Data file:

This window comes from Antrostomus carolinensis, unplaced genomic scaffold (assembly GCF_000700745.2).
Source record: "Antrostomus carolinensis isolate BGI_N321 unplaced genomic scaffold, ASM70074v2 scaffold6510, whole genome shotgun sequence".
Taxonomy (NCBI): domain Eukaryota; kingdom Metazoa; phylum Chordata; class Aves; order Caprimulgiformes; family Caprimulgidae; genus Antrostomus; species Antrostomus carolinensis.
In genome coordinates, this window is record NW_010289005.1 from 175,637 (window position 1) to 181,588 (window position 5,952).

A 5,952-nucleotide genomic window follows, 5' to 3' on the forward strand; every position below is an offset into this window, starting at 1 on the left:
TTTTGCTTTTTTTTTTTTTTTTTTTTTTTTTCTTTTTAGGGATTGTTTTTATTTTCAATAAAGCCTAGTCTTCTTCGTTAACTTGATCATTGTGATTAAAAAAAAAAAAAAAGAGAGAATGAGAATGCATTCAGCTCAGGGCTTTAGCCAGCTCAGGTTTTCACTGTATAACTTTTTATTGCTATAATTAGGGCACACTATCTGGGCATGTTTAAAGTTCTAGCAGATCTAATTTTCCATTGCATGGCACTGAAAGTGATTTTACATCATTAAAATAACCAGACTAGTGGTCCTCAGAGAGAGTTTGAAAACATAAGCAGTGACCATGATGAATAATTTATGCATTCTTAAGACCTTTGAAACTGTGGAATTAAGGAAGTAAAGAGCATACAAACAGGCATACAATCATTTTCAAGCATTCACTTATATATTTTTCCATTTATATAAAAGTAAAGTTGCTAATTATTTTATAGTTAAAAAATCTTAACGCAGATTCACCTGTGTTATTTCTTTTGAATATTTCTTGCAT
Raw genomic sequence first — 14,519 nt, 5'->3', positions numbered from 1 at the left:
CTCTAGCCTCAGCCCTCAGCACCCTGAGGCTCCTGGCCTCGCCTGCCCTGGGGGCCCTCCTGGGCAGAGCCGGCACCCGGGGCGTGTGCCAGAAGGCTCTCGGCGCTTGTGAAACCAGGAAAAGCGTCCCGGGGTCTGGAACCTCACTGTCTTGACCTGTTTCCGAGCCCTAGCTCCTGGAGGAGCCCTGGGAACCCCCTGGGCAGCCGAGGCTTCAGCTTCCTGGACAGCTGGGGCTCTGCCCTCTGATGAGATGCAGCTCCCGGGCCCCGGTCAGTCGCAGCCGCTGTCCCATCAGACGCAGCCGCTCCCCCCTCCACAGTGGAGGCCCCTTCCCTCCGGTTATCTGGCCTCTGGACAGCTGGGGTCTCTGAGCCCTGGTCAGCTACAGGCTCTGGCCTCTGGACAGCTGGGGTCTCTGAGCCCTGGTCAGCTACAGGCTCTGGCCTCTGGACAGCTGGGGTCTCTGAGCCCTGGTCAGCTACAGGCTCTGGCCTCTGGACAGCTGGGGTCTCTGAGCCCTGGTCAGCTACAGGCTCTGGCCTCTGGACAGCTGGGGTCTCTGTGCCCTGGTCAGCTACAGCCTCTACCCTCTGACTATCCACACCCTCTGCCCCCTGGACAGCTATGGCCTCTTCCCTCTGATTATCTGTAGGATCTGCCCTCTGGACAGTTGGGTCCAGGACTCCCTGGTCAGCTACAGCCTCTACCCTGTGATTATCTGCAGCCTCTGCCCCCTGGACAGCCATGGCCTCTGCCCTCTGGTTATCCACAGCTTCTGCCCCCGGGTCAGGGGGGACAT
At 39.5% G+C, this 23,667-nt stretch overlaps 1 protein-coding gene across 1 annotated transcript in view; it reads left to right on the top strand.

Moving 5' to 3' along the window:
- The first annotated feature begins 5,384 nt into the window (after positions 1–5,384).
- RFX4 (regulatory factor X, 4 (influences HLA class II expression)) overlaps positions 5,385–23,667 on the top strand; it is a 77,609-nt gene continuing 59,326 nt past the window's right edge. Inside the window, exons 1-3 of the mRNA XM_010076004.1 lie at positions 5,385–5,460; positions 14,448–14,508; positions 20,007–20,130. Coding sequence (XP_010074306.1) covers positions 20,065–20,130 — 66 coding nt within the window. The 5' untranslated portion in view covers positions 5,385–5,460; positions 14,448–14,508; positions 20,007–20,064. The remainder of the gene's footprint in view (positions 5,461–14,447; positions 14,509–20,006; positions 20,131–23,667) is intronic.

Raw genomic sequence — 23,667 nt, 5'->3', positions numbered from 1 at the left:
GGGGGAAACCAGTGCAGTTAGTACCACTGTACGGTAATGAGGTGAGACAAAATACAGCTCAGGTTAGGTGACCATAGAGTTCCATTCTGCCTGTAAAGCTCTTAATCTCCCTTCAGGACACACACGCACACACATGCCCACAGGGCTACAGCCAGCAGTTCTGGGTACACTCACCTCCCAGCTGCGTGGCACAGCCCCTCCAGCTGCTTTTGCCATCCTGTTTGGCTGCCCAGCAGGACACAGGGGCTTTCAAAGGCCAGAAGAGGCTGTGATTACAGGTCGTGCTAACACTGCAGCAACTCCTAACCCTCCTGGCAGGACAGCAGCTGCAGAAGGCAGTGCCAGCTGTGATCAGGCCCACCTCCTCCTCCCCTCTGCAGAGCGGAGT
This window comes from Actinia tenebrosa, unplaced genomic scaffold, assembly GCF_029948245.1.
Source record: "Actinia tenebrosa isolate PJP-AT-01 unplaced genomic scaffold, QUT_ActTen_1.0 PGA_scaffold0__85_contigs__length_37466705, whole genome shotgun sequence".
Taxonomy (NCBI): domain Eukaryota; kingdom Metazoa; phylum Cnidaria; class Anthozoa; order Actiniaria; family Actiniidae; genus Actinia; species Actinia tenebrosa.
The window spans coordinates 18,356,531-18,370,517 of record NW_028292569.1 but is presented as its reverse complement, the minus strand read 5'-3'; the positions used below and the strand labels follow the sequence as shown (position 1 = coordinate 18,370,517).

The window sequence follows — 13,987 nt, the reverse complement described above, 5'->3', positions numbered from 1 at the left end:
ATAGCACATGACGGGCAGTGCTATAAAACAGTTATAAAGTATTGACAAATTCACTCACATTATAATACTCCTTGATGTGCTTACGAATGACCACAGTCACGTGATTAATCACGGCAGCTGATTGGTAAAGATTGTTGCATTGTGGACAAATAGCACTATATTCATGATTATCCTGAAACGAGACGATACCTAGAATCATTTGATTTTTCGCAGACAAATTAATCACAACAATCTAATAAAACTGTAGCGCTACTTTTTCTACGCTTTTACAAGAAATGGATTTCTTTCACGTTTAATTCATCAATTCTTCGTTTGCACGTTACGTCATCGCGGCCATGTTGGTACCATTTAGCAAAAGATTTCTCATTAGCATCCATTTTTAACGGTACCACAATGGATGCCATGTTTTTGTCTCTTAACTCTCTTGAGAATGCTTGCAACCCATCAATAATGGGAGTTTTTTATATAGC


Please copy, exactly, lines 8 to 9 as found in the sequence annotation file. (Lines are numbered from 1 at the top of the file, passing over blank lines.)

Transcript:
CTCTAGCCTCAGCCCTCAGCACCCTGAGGCTCCTGGCCTCGCCTGCCCTGGGGGCCCTCCTGGGCAGAGCCGGCACCCGGGGCGTGTGCCAGAAGGCTCTCGGCGCTTGTGAAACCAGGAAAAGCGTCCCGGGGTCTGGAACCTCACTGTCTTGACCTGTTTCCGAGCCCTAGCTCCTGGAGGAGCCCTGGGAACCCCCTGGGCAGCCGAGGCTTCAGCTTCCTGGACAGCTGGGGCTCTGCCCTCTGATGAGATGCAGCTCCCGGGCCCCGGTCAGTCGCAGCCGCTGTCCCATCAGACGCAGCCGCTCCCCCCTCCACAGTGGAGGCCCCTTCCCTCCGGTTATCTGGCCTCTGGACAGCTGGGGTCTCTGAGCCCTGGTCAGCTACAGGCTCTGGCCTCTGGACAGCTGGGGTCTCTGAGCCCTGGTCAGCTACAGGCTCTGGCCTCTGGACAGCTGGGGTCTCTGAGCCCTGGTCAGCTACAGGCTCTGGCCTCTGGACAGCTGGGGTCTCTGAGCCCTGGTCAGCTACAGGCTCTGGCCTCTGGACAGCTGGGGTCTCTGTGCCCTGGTCAGCTACAGCCTCTACCCTCTGACTATCCACACCCTCTGCCCCCTGGACAGCTATGGCCTCTTCCCTCTGATTATCTGTAGGATCTGCCCTCTGGACAGTTGGGTCCAGGACTCCCTGGTCAGCTACAGCCTCTACCCTGTGATTATCTGCAGCCTCTGCCCCCTGGACAGCCATGGCCTCTGCCCTCTGGTTATCCACAGCTTCTGCCCCCGGGTCAGGGGGGACAT
At 39.5% G+C, this 23,667-nt stretch overlaps 1 protein-coding gene across 1 annotated transcript in view; it reads left to right on the top strand.